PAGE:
“For optimal results, laser hair removal should target hair in its active growth phase known as the anagen phase. This requires multiple sessions spaced between four to eight weeks apart,” advises Rachael Myers, senior medical aesthetician at 111 Harley Street. “Some people are lucky and won’t get any hair regrowth back and others will need to do maintenance with a treatment session every few months and then possibly every six months or once a year. It's a low maintenance treatment but for the majority of people they will need maintenance treatments, depending on the thickness and coarseness of their hair.”
For many, though, the draw of cheaper deals or seasonal sales on packages can be enough to sway their decision making process. It was for me. In an ideal world, we’d pick the place with the shiniest equipment and credentials through the roof. Often, though, the driving force has to be the bottom line: How much is it going to cost and what can I expect?
Can laser hair removal go wrong?
PJ, a 36-year-old master’s student and yoga teacher, found that a “penny sale” at a popular, nationally franchised laser clinic was enough to convince her to try the treatment. The offer, that clients pay full price for one “area” (underarms would constitute one area, for example) and would then receive a second area for 1p, was enticing.
“It was such a hard sell and you’re almost forced into buying the package there and then,” she shares with Refinery29. “I spent £2000, which is a lot of money to part with immediately. I was taken into a room and we went through a list of questions, from if I had PCOS to the tattoos I have.” Polycystic Ovary Syndrome (PCOS), is a hormonal condition that affects one in 10 women in the UK. It can cause weight gain, irregular periods, acne and an excess of facial and body hair, part of the reason some consider laser hair removal as the answer. For many, a reduction, if not full removal, is still a preferable option.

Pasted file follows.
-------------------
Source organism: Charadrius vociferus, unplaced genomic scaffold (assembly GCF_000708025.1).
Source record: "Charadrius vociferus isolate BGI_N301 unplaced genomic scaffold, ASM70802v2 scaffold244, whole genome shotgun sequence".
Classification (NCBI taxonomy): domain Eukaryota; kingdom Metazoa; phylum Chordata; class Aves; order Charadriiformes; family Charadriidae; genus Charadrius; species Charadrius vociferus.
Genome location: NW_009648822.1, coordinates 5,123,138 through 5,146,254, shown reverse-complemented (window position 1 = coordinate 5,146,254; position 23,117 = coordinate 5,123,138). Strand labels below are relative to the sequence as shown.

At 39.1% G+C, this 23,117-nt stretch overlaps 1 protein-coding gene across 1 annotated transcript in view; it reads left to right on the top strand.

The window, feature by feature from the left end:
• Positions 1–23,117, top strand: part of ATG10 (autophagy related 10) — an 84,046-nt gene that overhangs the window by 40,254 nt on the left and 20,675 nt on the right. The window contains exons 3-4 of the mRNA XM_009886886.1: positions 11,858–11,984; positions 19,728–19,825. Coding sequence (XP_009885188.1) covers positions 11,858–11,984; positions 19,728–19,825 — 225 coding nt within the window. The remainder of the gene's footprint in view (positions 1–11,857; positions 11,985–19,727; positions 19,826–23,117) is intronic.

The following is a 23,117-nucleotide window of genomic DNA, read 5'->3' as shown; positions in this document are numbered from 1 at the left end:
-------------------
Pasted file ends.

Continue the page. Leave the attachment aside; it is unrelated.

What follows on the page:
PJ, though, does not have PCOS. An Indian woman, her skin is brown with dark body hair, something she communicated as a concern to the practitioner before her first session. Would the laser be able to adequately remove her hair while keeping her skin safe? “I was told that this clinic, one of a number across the country, was the best and that I would be fine and, thanks to the vast range of locations (Manchester, London [and so on]), I would be able to fit appointments in wherever I was. That was their main selling point,” she says.
“After my first session, I decided to change which clinic I went to, mostly due to clashes with scheduling appointments,” says PJ. “During my sixth session, I met a therapist who informed me that, as I was being lasered head to toe, the settings should be changed to accommodate each area’s needs. For example, the setting used on your back, chest or belly should be different to the one used on your legs, bikini and underarms. This is due to the different types of hair found in each.” Vellus hair, the fine fluffy hair that appears on the face, stomach and back, is not the same as terminal hair, the coarser, thicker hair on the scalp, pubic areas and underarms.
When I looked at my armpit, it had turned black and purple. I started to worry that they had burned me.
“This was news to me,” says PJ. “In none of the previous sessions had the laser been changed to suit each area, making five of the six sessions redundant. There was also confusion about whether they had been practising proper safety protocols for my tattoos, something that deeply concerned me. Because I had a different therapist each session, I was being told various things about how the treatment needed to be done.” PJ says that she is disheartened by the experience. “I just don’t want to go back. I shouldn’t have to be fighting so hard for something when I’ve paid a ridiculous amount of money for it.”
Ana Barros, a 25-year-old data analyst, says she was aware that laser hair removal might not remove all her hair but that she would have been happy with a significant reduction. “I have thick, very abundant hair and initially, I had a good experience. I started to see results and after the first session, I could see that my hair was much finer and weaker.” It wasn’t until the fifth session that Barros had an issue. “Previously, the technician would check your hair to see how much there is and if there has been a reduction before starting the laser. Usually, there was pain but it was manageable. On this occasion, it hurt so much I was screaming as she did my armpits. The practitioner said that I could be ovulating and that was why it hurt so much but that it was okay and she would be quick. I tried to hold on as much as I could.”